Option 7: Exploring Monthly Employer Contributions

The paper says one of the characteristics of the Wisconsin Retirement System (WRS), which is among the best-funded systems in the US, is that employer and employee contributions are both part of payroll. NCPERS says this offers two advantages: It takes employer contributions out of “the political realm” where lump-sum payments may be made in full or in part through an appropriation process; and the money is available to pension funds for investment sooner and on a regular basis along with employee contributions.

Option 8: Exploring Consolidation

“Consolidation can provide economies of scale,” said the paper, which cited as an example Wisconsin’s Department of Employee Trust Funds, which in the 1970s consolidated most state and local retirement systems into a single organization. It also noted that last year Illinois consolidated its police and fire plans into statewide plans, and, a few years ago Nebraska consolidated the investment function of various local plans at the state level.

However, the paper cautions that despite the economic advantages of consolidation, it may take away local control of successful plans. “Therefore, consolidation should be carefully assessed, weighing the particular circumstances and needs of all stakeholders,” said the paper.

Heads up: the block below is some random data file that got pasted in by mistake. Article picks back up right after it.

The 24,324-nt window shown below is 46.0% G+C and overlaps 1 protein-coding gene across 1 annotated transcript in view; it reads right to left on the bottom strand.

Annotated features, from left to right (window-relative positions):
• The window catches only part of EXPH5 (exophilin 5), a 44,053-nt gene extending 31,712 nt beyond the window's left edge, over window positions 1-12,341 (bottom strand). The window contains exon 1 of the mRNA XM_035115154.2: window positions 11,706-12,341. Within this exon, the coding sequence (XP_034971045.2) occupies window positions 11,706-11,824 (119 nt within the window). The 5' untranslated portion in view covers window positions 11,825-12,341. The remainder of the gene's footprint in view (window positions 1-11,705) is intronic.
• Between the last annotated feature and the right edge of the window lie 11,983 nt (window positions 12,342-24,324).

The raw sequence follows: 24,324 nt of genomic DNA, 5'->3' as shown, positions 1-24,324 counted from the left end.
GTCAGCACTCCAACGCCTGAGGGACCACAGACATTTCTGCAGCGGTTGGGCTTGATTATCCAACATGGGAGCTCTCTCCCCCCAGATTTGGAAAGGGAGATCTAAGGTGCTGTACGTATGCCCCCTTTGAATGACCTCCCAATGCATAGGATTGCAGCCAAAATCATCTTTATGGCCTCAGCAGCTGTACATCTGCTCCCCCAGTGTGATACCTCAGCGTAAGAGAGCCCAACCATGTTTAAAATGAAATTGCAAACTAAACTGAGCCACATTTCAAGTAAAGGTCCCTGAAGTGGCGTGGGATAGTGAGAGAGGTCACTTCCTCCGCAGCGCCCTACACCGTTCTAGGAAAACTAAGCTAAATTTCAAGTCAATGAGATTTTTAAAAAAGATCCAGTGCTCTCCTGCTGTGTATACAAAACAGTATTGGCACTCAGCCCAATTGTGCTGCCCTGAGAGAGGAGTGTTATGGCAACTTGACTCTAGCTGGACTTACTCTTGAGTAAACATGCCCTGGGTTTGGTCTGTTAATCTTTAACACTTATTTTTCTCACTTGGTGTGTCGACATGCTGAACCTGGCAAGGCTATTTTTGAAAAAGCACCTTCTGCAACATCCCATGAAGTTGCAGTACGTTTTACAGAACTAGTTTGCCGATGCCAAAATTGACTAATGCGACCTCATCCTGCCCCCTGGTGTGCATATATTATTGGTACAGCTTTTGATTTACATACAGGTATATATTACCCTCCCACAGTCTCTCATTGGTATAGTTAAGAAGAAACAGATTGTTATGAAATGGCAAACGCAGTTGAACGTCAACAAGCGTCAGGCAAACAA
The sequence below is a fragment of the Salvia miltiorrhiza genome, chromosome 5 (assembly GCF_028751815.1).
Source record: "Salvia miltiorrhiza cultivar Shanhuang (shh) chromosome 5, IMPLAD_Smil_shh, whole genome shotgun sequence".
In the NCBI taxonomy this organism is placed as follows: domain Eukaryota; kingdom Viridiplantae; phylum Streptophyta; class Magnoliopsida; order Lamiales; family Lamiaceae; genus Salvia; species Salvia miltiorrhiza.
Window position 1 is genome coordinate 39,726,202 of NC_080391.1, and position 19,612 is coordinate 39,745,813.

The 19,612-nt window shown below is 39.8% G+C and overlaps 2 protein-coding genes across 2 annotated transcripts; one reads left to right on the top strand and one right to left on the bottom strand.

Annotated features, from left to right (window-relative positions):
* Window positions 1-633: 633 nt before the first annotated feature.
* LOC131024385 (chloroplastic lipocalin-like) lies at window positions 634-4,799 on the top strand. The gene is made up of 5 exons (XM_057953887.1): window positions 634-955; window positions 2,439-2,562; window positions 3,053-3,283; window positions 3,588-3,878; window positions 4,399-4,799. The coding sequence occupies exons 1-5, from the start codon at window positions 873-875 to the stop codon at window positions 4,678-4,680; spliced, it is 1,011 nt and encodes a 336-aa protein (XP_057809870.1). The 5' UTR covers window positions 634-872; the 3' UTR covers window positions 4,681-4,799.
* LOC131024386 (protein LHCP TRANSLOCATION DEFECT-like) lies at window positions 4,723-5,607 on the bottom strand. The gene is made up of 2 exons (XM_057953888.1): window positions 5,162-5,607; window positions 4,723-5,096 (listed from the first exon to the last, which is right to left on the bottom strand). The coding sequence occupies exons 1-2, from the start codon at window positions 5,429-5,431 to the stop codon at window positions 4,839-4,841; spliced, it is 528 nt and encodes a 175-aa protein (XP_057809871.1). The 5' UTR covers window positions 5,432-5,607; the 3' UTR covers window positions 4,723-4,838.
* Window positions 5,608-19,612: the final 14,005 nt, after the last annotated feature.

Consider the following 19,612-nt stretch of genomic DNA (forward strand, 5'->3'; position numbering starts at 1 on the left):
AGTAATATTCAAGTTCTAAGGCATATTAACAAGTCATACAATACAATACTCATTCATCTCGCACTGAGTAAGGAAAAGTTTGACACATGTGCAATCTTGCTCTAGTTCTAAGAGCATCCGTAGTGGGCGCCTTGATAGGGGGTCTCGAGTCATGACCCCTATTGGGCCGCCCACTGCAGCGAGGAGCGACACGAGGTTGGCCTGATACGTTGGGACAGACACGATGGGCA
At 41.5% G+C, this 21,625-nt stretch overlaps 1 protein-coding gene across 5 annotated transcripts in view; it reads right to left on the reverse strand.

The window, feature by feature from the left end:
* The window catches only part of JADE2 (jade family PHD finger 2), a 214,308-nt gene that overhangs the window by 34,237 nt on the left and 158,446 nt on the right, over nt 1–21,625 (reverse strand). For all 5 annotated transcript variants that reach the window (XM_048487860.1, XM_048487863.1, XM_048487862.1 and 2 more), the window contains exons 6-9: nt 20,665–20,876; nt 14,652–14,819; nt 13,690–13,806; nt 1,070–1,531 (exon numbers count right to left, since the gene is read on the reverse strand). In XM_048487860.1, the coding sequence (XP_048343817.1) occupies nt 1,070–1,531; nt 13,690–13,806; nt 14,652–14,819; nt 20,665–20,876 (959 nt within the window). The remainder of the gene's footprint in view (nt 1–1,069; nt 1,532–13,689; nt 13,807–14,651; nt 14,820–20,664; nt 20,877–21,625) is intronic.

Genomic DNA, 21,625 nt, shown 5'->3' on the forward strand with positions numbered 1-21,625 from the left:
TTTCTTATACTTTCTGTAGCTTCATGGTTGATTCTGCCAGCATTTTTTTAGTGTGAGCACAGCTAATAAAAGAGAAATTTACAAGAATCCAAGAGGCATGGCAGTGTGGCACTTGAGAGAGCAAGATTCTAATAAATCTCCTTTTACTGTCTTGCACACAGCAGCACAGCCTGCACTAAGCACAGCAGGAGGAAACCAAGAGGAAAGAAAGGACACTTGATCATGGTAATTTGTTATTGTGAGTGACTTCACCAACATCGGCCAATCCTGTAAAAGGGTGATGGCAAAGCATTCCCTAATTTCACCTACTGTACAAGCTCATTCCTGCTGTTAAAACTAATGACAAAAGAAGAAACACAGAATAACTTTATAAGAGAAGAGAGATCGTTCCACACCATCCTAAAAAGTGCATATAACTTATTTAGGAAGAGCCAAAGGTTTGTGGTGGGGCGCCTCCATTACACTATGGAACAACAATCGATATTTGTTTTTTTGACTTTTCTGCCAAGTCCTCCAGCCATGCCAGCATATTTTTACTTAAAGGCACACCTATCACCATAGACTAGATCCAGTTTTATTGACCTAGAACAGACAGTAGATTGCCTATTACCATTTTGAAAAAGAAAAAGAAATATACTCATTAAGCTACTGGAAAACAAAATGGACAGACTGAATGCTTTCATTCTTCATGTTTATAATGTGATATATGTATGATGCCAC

Option 9: Exploring Auto-Triggers

According to the paper, many public pension plans in the US use so-called auto-triggers to determine cost-of-living adjustments (COLAs). Additionally, some have started using them to determine employer and employee contributions as well.

Option 10: Reforming Revenue Systems and Closing Tax Loopholes

“Tax reform is not something trustees and administrators of public pensions do on a day-to-day basis,” said the paper. “But many pension plans have government relations representatives and other advocates who can lobby policymakers to protect and preserve public pensions.”

NCPERS notes that a good tax system should “be in sync with the economy,” meaning that it shouldn’t be too high, but it shouldn’t be too low. According to the paper, taxes should be broad based and progressive, and they should be able to provide stability during bad economic times and keep pace with the economy in good economic times.

“In the grand scheme of things, any one of these options may seem a small step, but in the long term, they may make a difference,” the paper said. “They are more rational responses than is dismantling public pensions, which have been a model of how to provide a secure retirement for more than a century.”